Global telecommunications services generate $1.5 trillion per year representing an economic force to be reckoned with; and the World Trade Organization (WTO) is at the center of it. The various principles and agreements made under the WTO have contributed to the liberalization and privatization of telecom markets around the world. The lowering of trade barriers among WTO members has greatly benefited the satellite industry. It was perhaps the WTO agreements of the mid-1990s that set things in motion for the eventual privatizations of Intelsat, Inmarsat and Eutelsat at the turn of the millennium.
The WTO and GATS
The WTO was established in 1995 and now has 153 member nations. All WTO members are signatories to the General Agreement on Trade in Services (GATS), a treaty created to extend multilateral trading to the services sector. The GATS is essentially a framework of free trade principles and rules specifically applicable to services. Previous to GATS, only merchandise was subject to trade agreements. The objective of GATS is the progressive liberalization of the international markets in traded services. The idea that telecommunications services are tradable is what made their inclusion in the WTO arena possible.
The Reference Paper
Commitments have been made by 82 WTO members regarding certain telecommunications regulatory principles or best practices. These principles, which provide a guide on domestic regulation, are commonly referred as the “Reference Paper.” Under the Reference Paper, members are committed to: 1) preventing domestic telecom providers from engaging in anti-competitive practices; 2) ensuring interconnection; 3) promoting universal service policies; 4) making licensing criteria publicly available; 5) creating an independent regulator; and 6) making fair and non-discriminatory use of electromagnetic resources. These commitments are credited with the great strides members have made in the liberalization and privatization of their telecom markets.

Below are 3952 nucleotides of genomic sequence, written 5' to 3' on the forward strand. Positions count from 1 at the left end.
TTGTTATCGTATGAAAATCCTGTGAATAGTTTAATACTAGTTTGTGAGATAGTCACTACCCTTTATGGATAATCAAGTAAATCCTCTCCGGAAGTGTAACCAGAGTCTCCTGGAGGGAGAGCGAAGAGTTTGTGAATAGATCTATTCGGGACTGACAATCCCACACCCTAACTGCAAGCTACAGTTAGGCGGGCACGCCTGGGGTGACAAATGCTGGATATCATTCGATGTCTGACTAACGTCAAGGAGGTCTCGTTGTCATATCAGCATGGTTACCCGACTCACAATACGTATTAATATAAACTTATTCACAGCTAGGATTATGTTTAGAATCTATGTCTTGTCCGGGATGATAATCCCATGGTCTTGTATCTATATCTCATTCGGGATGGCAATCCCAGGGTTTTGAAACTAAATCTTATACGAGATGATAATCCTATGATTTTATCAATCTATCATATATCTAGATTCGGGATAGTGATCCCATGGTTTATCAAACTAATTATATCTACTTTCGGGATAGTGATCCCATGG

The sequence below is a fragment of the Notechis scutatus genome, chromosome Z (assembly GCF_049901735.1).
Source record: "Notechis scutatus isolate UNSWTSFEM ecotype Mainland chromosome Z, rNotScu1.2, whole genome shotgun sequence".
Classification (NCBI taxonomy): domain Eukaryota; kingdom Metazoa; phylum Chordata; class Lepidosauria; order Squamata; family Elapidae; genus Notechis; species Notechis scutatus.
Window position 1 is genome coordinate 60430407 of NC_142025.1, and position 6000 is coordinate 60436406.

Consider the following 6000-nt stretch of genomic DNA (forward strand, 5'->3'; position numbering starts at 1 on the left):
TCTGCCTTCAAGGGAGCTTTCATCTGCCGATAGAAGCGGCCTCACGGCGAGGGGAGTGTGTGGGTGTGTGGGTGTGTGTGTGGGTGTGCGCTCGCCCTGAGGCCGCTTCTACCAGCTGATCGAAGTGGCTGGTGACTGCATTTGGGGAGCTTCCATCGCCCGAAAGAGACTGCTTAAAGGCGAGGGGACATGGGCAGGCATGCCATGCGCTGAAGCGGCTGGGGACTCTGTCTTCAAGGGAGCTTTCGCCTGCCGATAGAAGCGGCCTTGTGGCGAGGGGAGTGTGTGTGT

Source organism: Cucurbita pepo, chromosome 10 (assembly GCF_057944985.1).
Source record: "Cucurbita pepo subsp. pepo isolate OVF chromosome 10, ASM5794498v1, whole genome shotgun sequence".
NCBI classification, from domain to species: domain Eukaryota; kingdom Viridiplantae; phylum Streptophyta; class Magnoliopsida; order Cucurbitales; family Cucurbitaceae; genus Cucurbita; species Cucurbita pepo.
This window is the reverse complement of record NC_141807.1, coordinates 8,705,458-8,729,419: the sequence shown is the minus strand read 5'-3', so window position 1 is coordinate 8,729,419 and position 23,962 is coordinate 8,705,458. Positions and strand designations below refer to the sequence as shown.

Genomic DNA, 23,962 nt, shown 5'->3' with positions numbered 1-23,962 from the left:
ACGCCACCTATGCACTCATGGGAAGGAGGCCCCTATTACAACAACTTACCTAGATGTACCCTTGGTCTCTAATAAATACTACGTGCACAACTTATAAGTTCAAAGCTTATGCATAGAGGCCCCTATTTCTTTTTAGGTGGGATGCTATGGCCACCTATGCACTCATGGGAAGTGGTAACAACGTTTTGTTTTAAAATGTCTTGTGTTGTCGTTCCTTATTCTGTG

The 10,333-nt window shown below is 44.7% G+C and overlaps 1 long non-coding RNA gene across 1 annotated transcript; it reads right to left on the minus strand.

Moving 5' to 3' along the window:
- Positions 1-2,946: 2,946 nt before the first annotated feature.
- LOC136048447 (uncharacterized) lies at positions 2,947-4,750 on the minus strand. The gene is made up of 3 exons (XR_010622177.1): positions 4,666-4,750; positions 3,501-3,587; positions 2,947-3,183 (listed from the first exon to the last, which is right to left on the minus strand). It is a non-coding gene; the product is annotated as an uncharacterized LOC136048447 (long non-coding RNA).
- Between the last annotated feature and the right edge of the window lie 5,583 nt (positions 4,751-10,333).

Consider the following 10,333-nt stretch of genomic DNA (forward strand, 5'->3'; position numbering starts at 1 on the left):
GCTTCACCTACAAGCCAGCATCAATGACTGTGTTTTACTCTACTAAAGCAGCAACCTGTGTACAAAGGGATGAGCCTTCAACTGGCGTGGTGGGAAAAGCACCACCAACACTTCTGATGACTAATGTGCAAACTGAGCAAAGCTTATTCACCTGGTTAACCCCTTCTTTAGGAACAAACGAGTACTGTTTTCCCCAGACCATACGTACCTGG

The Basic Telecom Agreement
The Basic Telecom Agreement (BTA) is an Annex incorporated to GATS in 1997, under which certain members agreed to open their markets for telecommunications equipment suppliers, vendors and service providers. The specific commitments made under the BTA vary by country, but ultimately the objective is a universally open market. In addition, by becoming party to the BTA, each country commits to the principles set out in the Reference Paper. The Basic Telecom Agreement is responsible for satellite landing rights whereby non-U.S. satellites from WTO countries can access the U.S. market. There should also be reciprocity, but it has not always worked as such in practice.